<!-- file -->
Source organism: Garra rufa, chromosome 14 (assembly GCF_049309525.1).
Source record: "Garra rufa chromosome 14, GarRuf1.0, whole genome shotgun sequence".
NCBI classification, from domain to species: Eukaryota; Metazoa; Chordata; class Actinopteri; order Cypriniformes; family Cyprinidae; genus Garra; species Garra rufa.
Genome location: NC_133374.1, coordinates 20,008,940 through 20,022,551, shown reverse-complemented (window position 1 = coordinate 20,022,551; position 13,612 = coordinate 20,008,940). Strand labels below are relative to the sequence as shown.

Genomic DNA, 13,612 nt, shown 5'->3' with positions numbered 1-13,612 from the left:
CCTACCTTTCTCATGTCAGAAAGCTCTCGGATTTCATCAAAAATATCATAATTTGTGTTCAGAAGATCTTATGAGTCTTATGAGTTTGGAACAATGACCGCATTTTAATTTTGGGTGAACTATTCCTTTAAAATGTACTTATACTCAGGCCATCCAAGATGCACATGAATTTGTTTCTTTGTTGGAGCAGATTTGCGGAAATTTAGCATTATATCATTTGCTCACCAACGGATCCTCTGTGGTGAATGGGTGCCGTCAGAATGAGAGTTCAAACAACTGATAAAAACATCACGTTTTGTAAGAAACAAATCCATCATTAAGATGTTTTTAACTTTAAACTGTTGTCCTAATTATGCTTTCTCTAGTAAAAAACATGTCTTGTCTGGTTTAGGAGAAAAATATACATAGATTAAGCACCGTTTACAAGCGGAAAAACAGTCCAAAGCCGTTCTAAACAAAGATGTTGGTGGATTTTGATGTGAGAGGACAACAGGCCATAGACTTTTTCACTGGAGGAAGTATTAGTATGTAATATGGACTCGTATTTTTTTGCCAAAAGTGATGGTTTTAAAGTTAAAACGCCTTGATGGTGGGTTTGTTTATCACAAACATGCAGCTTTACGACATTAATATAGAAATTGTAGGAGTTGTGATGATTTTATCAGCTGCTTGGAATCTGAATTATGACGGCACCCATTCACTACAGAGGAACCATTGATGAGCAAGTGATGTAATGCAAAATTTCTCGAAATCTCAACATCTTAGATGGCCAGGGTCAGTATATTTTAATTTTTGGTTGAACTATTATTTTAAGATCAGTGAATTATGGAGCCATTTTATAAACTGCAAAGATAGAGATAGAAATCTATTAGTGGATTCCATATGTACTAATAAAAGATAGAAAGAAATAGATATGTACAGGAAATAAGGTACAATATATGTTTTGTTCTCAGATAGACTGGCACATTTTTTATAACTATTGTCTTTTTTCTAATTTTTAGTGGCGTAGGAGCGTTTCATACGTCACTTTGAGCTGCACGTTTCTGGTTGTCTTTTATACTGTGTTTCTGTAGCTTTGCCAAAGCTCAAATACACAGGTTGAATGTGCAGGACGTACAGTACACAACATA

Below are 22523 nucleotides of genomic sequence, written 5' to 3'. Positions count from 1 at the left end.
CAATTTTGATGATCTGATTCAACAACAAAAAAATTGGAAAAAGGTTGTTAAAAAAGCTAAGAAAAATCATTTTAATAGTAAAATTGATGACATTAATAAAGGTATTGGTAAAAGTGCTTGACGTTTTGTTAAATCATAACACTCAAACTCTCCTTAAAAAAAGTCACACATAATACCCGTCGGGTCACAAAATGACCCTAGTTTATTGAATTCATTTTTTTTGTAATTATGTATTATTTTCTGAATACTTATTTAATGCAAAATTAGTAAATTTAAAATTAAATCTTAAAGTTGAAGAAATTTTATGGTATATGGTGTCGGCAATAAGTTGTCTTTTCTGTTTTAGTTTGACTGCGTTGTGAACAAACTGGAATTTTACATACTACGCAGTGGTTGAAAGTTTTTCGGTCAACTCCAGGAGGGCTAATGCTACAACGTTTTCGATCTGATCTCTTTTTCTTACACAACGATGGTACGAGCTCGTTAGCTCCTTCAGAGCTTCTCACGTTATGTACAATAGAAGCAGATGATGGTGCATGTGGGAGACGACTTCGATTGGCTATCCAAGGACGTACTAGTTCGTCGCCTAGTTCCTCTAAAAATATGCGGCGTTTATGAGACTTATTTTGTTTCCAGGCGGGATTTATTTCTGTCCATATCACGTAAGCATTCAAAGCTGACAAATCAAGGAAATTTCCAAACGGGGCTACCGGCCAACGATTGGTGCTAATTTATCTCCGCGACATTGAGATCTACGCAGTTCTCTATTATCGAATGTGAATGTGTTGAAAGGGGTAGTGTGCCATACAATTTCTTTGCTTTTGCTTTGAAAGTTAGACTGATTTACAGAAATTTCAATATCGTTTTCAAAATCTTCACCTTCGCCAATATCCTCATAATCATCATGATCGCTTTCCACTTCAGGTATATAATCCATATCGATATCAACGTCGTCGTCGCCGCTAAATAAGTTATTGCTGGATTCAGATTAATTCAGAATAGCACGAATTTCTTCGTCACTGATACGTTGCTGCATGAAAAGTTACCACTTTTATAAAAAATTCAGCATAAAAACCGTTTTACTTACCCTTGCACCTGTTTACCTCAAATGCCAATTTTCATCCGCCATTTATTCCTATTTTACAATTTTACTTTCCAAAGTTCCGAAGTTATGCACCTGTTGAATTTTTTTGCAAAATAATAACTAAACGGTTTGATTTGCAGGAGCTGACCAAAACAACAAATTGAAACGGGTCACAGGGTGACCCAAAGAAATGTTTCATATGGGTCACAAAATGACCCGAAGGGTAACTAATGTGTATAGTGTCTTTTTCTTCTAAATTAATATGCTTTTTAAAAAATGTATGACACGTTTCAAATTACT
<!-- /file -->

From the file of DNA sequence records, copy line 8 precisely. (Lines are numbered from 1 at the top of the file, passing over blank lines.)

CAATTTTGATGATCTGATTCAACAACAAAAAAATTGGAAAAAGGTTGTTAAAAAAGCTAAGAAAAATCATTTTAATAGTAAAATTGATGACATTAATAAAGGTATTGGTAAAAGTGCTTGACGTTTTGTTAAATCATAACACTCAAACTCTCCTTAAAAAAAGTCACACATAATACCCGTCGGGTCACAAAATGACCCTAGTTTATTGAATTCATTTTTTTTGTAATTATGTATTATTTTCTGAATACTTATTTAATGCAAAATTAGTAAATTTAAAATTAAATCTTAAAGTTGAAGAAATTTTATGGTATATGGTGTCGGCAATAAGTTGTCTTTTCTGTTTTAGTTTGACTGCGTTGTGAACAAACTGGAATTTTACATACTACGCAGTGGTTGAAAGTTTTTCGGTCAACTCCAGGAGGGCTAATGCTACAACGTTTTCGATCTGATCTCTTTTTCTTACACAACGATGGTACGAGCTCGTTAGCTCCTTCAGAGCTTCTCACGTTATGTACAATAGAAGCAGATGATGGTGCATGTGGGAGACGACTTCGATTGGCTATCCAAGGACGTACTAGTTCGTCGCCTAGTTCCTCTAAAAATATGCGGCGTTTATGAGACTTATTTTGTTTCCAGGCGGGATTTATTTCTGTCCATATCACGTAAGCATTCAAAGCTGACAAATCAAGGAAATTTCCAAACGGGGCTACCGGCCAACGATTGGTGCTAATTTATCTCCGCGACATTGAGATCTACGCAGTTCTCTATTATCGAATGTGAATGTGTTGAAAGGGGTAGTGTGCCATACAATTTCTTTGCTTTTGCTTTGAAAGTTAGACTGATTTACAGAAATTTCAATATCGTTTTCAAAATCTTCACCTTCGCCAATATCCTCATAATCATCATGATCGCTTTCCACTTCAGGTATATAATCCATATCGATATCAACGTCGTCGTCGCCGCTAAATAAGTTATTGCTGGATTCAGATTAATTCAGAATAGCACGAATTTCTTCGTCACTGATACGTTGCTGCATGAAAAGTTACCACTTTTATAAAAAATTCAGCATAAAAACCGTTTTACTTACCCTTGCACCTGTTTACCTCAAATGCCAATTTTCATCCGCCATTTATTCCTATTTTACAATTTTACTTTCCAAAGTTCCGAAGTTATGCACCTGTTGAATTTTTTTGCAAAATAATAACTAAACGGTTTGATTTGCAGGAGCTGACCAAAACAACAAATTGAAACGGGTCACAGGGTGACCCAAAGAAATGTTTCATATGGGTCACAAAATGACCCGAAGGGTAACTAATGTGTATAGTGTCTTTTTCTTCTAAATTAATATGCTTTTTAAAAAATGTATGACACGTTTCAAATTACT